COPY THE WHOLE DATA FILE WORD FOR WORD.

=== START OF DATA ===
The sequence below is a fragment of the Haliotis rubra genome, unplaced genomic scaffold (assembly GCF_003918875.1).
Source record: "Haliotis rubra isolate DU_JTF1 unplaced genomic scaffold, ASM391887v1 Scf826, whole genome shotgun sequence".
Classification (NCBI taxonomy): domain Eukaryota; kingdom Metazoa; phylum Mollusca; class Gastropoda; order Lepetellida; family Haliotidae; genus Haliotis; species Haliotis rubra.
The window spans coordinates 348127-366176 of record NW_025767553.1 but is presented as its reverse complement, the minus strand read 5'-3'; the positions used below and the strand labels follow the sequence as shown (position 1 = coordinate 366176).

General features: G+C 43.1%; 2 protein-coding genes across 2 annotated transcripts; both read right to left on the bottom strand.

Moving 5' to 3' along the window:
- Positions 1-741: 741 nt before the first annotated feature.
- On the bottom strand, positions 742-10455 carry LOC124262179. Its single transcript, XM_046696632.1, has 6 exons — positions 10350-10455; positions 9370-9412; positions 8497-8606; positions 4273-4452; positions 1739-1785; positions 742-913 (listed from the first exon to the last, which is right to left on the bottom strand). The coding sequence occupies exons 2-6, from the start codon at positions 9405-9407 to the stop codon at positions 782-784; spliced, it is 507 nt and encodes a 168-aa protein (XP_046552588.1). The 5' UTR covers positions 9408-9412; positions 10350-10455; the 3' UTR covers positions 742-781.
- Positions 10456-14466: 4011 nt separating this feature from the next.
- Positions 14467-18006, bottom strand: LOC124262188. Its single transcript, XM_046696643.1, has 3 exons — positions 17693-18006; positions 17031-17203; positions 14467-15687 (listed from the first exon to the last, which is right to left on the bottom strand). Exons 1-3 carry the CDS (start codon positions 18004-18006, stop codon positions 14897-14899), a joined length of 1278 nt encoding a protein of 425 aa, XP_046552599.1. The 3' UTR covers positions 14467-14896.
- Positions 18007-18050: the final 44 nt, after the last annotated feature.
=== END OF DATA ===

The sequence below is a fragment of the Haliotis rubra genome, unplaced genomic scaffold (assembly GCF_003918875.1).
Source record: "Haliotis rubra isolate DU_JTF1 unplaced genomic scaffold, ASM391887v1 Scf826, whole genome shotgun sequence".
Classification (NCBI taxonomy): domain Eukaryota; kingdom Metazoa; phylum Mollusca; class Gastropoda; order Lepetellida; family Haliotidae; genus Haliotis; species Haliotis rubra.
The window spans coordinates 348127-366176 of record NW_025767553.1 but is presented as its reverse complement, the minus strand read 5'-3'; the positions used below and the strand labels follow the sequence as shown (position 1 = coordinate 366176).

General features: G+C 43.1%; 2 protein-coding genes across 2 annotated transcripts; both read right to left on the bottom strand.

Moving 5' to 3' along the window:
- Positions 1-741: 741 nt before the first annotated feature.
- On the bottom strand, positions 742-10455 carry LOC124262179. Its single transcript, XM_046696632.1, has 6 exons — positions 10350-10455; positions 9370-9412; positions 8497-8606; positions 4273-4452; positions 1739-1785; positions 742-913 (listed from the first exon to the last, which is right to left on the bottom strand). The coding sequence occupies exons 2-6, from the start codon at positions 9405-9407 to the stop codon at positions 782-784; spliced, it is 507 nt and encodes a 168-aa protein (XP_046552588.1). The 5' UTR covers positions 9408-9412; positions 10350-10455; the 3' UTR covers positions 742-781.
- Positions 10456-14466: 4011 nt separating this feature from the next.
- Positions 14467-18006, bottom strand: LOC124262188. Its single transcript, XM_046696643.1, has 3 exons — positions 17693-18006; positions 17031-17203; positions 14467-15687 (listed from the first exon to the last, which is right to left on the bottom strand). Exons 1-3 carry the CDS (start codon positions 18004-18006, stop codon positions 14897-14899), a joined length of 1278 nt encoding a protein of 425 aa, XP_046552599.1. The 3' UTR covers positions 14467-14896.
- Positions 18007-18050: the final 44 nt, after the last annotated feature.